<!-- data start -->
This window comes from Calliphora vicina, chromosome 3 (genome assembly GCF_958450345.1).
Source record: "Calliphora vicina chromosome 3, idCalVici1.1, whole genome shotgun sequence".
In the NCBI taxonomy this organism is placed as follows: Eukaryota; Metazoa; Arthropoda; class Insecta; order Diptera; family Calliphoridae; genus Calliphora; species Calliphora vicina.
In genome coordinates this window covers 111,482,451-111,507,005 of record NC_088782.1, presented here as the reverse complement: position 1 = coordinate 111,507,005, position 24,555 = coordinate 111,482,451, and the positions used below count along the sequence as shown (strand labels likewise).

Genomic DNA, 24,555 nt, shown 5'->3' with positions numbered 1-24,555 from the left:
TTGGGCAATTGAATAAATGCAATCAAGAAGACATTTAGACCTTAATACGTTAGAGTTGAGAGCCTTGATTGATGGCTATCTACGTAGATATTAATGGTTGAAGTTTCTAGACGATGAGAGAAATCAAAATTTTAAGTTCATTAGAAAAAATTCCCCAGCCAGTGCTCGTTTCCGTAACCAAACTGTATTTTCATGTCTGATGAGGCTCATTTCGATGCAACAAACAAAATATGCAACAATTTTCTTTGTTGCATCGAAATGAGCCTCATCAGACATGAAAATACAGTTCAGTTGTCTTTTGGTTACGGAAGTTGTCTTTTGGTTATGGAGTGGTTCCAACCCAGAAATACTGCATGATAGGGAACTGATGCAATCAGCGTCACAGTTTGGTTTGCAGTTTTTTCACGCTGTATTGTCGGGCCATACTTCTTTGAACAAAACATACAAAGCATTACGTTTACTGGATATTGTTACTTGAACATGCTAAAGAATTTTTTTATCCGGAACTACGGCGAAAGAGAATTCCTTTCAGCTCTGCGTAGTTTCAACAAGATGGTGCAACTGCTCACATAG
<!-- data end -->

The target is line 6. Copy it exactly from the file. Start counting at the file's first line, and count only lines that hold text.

TTGGGCAATTGAATAAATGCAATCAAGAAGACATTTAGACCTTAATACGTTAGAGTTGAGAGCCTTGATTGATGGCTATCTACGTAGATATTAATGGTTGAAGTTTCTAGACGATGAGAGAAATCAAAATTTTAAGTTCATTAGAAAAAATTCCCCAGCCAGTGCTCGTTTCCGTAACCAAACTGTATTTTCATGTCTGATGAGGCTCATTTCGATGCAACAAACAAAATATGCAACAATTTTCTTTGTTGCATCGAAATGAGCCTCATCAGACATGAAAATACAGTTCAGTTGTCTTTTGGTTACGGAAGTTGTCTTTTGGTTATGGAGTGGTTCCAACCCAGAAATACTGCATGATAGGGAACTGATGCAATCAGCGTCACAGTTTGGTTTGCAGTTTTTTCACGCTGTATTGTCGGGCCATACTTCTTTGAACAAAACATACAAAGCATTACGTTTACTGGATATTGTTACTTGAACATGCTAAAGAATTTTTTTATCCGGAACTACGGCGAAAGAGAATTCCTTTCAGCTCTGCGTAGTTTCAACAAGATGGTGCAACTGCTCACATAG